Associated Press
The President of the European Central Bank, ECB, Mario Draghi, speaks during a press conference in Frankfurt, central Germany, Thursday Dec. 6, 2012.

In a recent press release, the European Central Bank indicated it is keeping an “open mind” concerning the option to move to a negative interest rate on Eurozone deposits.

As the current Eurozone deposit rate is set at zero percent, a move to a negative interest rate would signal the ECB’s ongoing interest in spurring growth in the Eurozone.

A negative interest rate for these deposits by Eurozone banks with the ECB would be intended to motivate banks to lend these funds to credit-worthy borrowers instead of leaving these funds on deposit with the ECB. Essentially, banks would be charged a fee, in the form of a negative interest rate, to leave funds on deposit with the ECB.

Increasing unemployment and falling inflation rates generally across the Eurozone led the ECB to lower its primary refinancing rate by 0.25 percent this past week. This refinancing rate now stands at 0.5 percent.

Mario Draghi, president of the ECB, indicated ongoing concerns about the weak economic performance in much of Europe. He reported the continued weakness in the labor markets contributed to the decision to lower selected interest rates. In addition, Draghi cited the five consecutive quarters of declining economic output as additional motivation for the cut in rates.

At the same time much of the European economy is reporting lackluster results, concern about the liquidity profile of select European banks remains. The ECB can provide emergency lending to banks to bridge liquidity shortfalls. The lending rate for these emergency borrowing facilities was also lowered by the ECB by 0.5 percent to 1.0 percent. Such low borrowing rates enable troubled banks to inexpensively access capital in times of financial stress.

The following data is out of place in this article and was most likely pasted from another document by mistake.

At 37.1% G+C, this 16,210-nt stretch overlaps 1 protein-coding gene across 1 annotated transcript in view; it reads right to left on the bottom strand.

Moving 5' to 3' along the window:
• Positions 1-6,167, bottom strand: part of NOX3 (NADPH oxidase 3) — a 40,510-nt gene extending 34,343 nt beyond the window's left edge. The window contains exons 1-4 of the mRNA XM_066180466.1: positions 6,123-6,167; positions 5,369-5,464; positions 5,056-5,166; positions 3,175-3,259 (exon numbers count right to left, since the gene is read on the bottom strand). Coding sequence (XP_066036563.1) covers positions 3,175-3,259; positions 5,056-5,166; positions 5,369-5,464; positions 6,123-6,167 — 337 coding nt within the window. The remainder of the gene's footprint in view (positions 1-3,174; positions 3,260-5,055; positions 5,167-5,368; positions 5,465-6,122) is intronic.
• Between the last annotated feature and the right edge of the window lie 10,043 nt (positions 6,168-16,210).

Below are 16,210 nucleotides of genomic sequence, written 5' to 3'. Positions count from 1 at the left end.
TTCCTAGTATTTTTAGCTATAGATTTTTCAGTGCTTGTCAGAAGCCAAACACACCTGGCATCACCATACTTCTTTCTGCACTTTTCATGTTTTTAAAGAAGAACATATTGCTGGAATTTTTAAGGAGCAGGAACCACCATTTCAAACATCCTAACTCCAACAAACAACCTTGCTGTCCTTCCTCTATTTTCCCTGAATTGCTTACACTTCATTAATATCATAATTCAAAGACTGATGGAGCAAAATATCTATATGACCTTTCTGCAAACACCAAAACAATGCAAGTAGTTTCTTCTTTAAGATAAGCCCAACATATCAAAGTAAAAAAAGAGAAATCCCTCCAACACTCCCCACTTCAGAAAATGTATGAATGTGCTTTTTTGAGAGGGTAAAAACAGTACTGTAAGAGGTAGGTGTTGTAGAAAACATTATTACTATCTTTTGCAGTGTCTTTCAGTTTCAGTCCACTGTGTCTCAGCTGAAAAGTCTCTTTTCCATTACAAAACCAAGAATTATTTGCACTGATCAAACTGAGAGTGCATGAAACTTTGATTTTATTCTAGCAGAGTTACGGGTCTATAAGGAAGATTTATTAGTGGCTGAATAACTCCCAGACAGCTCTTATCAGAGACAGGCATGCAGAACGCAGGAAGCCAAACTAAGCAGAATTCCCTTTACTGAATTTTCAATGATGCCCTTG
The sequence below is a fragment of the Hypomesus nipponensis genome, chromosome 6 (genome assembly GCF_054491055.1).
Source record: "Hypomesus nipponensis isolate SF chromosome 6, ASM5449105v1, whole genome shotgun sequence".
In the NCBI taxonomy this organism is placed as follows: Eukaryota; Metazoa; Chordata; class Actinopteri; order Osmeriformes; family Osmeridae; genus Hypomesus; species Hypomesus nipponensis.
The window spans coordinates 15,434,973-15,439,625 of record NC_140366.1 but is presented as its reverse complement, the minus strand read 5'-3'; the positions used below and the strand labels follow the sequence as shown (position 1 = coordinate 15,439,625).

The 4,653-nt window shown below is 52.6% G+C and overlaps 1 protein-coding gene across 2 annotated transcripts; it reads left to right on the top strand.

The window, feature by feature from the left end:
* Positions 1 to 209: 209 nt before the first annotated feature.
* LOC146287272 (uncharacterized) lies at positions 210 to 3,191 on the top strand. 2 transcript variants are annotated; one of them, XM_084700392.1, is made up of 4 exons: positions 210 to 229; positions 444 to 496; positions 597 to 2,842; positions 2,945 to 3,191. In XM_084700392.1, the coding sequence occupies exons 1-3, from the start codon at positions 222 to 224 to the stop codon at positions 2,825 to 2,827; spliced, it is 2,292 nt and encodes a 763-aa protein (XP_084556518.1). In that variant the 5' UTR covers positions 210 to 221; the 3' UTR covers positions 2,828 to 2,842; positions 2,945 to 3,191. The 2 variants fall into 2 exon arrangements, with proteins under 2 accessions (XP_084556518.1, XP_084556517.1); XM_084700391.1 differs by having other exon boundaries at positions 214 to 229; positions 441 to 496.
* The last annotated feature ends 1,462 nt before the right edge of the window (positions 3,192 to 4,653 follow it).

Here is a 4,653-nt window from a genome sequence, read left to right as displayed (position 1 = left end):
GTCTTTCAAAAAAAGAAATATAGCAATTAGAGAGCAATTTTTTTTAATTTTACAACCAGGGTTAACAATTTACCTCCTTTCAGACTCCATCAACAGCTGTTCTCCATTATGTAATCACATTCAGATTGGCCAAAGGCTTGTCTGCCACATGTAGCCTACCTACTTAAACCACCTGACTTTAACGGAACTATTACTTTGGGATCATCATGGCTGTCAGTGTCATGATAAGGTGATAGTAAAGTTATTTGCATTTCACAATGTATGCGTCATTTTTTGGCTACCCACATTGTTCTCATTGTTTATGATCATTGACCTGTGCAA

Europe is not alone in expressing the need for ongoing accommodative monetary policy. The U.S. Federal Reserve has also indicated recently it is likely to continue its very low interest rate policy and may be open to increasing its current monthly purchases on longer-term mortgage-backed securities and U.S. Treasury securities in an effort to lower longer-term U.S. interest rates.

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Not to be left behind, Japanese interest rates are also positioned to spur economic growth.

Central banks in many locations across the globe are implementing monetary policies designed to encourage economic growth. But these central bankers cannot do this alone. Assistance is needed from the policymakers to assist in achieving the goals of increasing economic activity and lowering unemployment rates.

In support of these objectives, Draghi recently urged European governments to increase economic reforms to improve competitiveness.

Kirby Brown is the CEO of Beneficial Financial Group in Salt Lake City.